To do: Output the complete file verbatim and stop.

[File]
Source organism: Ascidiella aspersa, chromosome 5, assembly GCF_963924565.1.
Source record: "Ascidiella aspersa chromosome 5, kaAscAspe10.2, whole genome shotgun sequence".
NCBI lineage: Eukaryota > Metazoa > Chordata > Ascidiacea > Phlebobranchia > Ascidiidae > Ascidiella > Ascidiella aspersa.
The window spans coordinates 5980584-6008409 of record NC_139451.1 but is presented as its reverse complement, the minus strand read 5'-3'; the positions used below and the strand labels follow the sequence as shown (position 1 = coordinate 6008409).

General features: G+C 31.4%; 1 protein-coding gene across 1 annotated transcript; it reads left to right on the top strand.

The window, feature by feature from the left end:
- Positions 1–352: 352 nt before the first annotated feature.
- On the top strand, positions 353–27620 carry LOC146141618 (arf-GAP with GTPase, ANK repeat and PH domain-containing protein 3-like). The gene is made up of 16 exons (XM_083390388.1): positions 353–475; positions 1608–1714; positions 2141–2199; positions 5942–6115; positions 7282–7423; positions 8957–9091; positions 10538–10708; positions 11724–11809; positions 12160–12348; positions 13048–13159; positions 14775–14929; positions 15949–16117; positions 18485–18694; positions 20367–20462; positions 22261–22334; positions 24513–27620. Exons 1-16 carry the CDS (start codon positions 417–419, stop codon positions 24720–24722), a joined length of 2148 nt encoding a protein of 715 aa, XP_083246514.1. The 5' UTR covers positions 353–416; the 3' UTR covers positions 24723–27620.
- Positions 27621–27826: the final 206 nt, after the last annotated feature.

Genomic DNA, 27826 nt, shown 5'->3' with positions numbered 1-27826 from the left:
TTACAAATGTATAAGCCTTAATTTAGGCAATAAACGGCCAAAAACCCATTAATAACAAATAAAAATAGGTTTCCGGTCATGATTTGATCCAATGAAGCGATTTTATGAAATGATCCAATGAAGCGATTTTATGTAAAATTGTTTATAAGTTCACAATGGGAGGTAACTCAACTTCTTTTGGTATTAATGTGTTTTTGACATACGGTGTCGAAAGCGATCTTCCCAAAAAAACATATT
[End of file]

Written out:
Source organism: Ascidiella aspersa, chromosome 5, assembly GCF_963924565.1.
Source record: "Ascidiella aspersa chromosome 5, kaAscAspe10.2, whole genome shotgun sequence".
NCBI lineage: Eukaryota > Metazoa > Chordata > Ascidiacea > Phlebobranchia > Ascidiidae > Ascidiella > Ascidiella aspersa.
The window spans coordinates 5980584-6008409 of record NC_139451.1 but is presented as its reverse complement, the minus strand read 5'-3'; the positions used below and the strand labels follow the sequence as shown (position 1 = coordinate 6008409).

General features: G+C 31.4%; 1 protein-coding gene across 1 annotated transcript; it reads left to right on the top strand.

The window, feature by feature from the left end:
- Positions 1–352: 352 nt before the first annotated feature.
- On the top strand, positions 353–27620 carry LOC146141618 (arf-GAP with GTPase, ANK repeat and PH domain-containing protein 3-like). The gene is made up of 16 exons (XM_083390388.1): positions 353–475; positions 1608–1714; positions 2141–2199; positions 5942–6115; positions 7282–7423; positions 8957–9091; positions 10538–10708; positions 11724–11809; positions 12160–12348; positions 13048–13159; positions 14775–14929; positions 15949–16117; positions 18485–18694; positions 20367–20462; positions 22261–22334; positions 24513–27620. Exons 1-16 carry the CDS (start codon positions 417–419, stop codon positions 24720–24722), a joined length of 2148 nt encoding a protein of 715 aa, XP_083246514.1. The 5' UTR covers positions 353–416; the 3' UTR covers positions 24723–27620.
- Positions 27621–27826: the final 206 nt, after the last annotated feature.

Genomic DNA, 27826 nt, shown 5'->3' with positions numbered 1-27826 from the left:
TTACAAATGTATAAGCCTTAATTTAGGCAATAAACGGCCAAAAACCCATTAATAACAAATAAAAATAGGTTTCCGGTCATGATTTGATCCAATGAAGCGATTTTATGAAATGATCCAATGAAGCGATTTTATGTAAAATTGTTTATAAGTTCACAATGGGAGGTAACTCAACTTCTTTTGGTATTAATGTGTTTTTGACATACGGTGTCGAAAGCGATCTTCCCAAAAAAACATATT